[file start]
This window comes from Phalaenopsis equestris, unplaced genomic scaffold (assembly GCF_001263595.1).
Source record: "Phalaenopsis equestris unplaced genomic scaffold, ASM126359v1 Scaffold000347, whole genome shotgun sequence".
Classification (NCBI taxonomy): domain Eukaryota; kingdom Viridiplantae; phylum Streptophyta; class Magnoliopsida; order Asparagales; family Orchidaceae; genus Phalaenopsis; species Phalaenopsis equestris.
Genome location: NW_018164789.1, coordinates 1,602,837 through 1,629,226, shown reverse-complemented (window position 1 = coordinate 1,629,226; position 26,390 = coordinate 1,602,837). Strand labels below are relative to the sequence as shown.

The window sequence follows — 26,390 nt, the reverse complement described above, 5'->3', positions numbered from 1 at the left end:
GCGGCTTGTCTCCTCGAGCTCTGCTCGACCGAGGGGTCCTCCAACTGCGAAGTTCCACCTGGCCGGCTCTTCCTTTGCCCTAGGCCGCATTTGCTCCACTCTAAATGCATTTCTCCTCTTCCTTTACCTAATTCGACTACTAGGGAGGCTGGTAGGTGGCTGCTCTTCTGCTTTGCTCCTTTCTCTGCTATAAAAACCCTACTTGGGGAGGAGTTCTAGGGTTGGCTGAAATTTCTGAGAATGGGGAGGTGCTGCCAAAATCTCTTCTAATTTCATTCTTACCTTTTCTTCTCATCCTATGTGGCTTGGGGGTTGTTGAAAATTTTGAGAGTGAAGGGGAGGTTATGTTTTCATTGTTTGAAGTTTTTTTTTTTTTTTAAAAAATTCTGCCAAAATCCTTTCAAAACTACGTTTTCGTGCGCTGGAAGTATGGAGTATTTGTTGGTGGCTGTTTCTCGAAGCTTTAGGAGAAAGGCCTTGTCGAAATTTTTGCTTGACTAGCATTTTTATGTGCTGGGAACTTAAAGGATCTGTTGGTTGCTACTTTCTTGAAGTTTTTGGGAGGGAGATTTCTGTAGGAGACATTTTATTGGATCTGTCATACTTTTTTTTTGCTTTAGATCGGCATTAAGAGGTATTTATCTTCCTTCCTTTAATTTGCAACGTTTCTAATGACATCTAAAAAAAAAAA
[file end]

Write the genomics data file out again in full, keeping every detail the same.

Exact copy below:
This window comes from Phalaenopsis equestris, unplaced genomic scaffold (assembly GCF_001263595.1).
Source record: "Phalaenopsis equestris unplaced genomic scaffold, ASM126359v1 Scaffold000347, whole genome shotgun sequence".
Classification (NCBI taxonomy): domain Eukaryota; kingdom Viridiplantae; phylum Streptophyta; class Magnoliopsida; order Asparagales; family Orchidaceae; genus Phalaenopsis; species Phalaenopsis equestris.
Genome location: NW_018164789.1, coordinates 1,602,837 through 1,629,226, shown reverse-complemented (window position 1 = coordinate 1,629,226; position 26,390 = coordinate 1,602,837). Strand labels below are relative to the sequence as shown.

The window sequence follows — 26,390 nt, the reverse complement described above, 5'->3', positions numbered from 1 at the left end:
GCGGCTTGTCTCCTCGAGCTCTGCTCGACCGAGGGGTCCTCCAACTGCGAAGTTCCACCTGGCCGGCTCTTCCTTTGCCCTAGGCCGCATTTGCTCCACTCTAAATGCATTTCTCCTCTTCCTTTACCTAATTCGACTACTAGGGAGGCTGGTAGGTGGCTGCTCTTCTGCTTTGCTCCTTTCTCTGCTATAAAAACCCTACTTGGGGAGGAGTTCTAGGGTTGGCTGAAATTTCTGAGAATGGGGAGGTGCTGCCAAAATCTCTTCTAATTTCATTCTTACCTTTTCTTCTCATCCTATGTGGCTTGGGGGTTGTTGAAAATTTTGAGAGTGAAGGGGAGGTTATGTTTTCATTGTTTGAAGTTTTTTTTTTTTTTTAAAAAATTCTGCCAAAATCCTTTCAAAACTACGTTTTCGTGCGCTGGAAGTATGGAGTATTTGTTGGTGGCTGTTTCTCGAAGCTTTAGGAGAAAGGCCTTGTCGAAATTTTTGCTTGACTAGCATTTTTATGTGCTGGGAACTTAAAGGATCTGTTGGTTGCTACTTTCTTGAAGTTTTTGGGAGGGAGATTTCTGTAGGAGACATTTTATTGGATCTGTCATACTTTTTTTTTGCTTTAGATCGGCATTAAGAGGTATTTATCTTCCTTCCTTTAATTTGCAACGTTTCTAATGACATCTAAAAAAAAAAA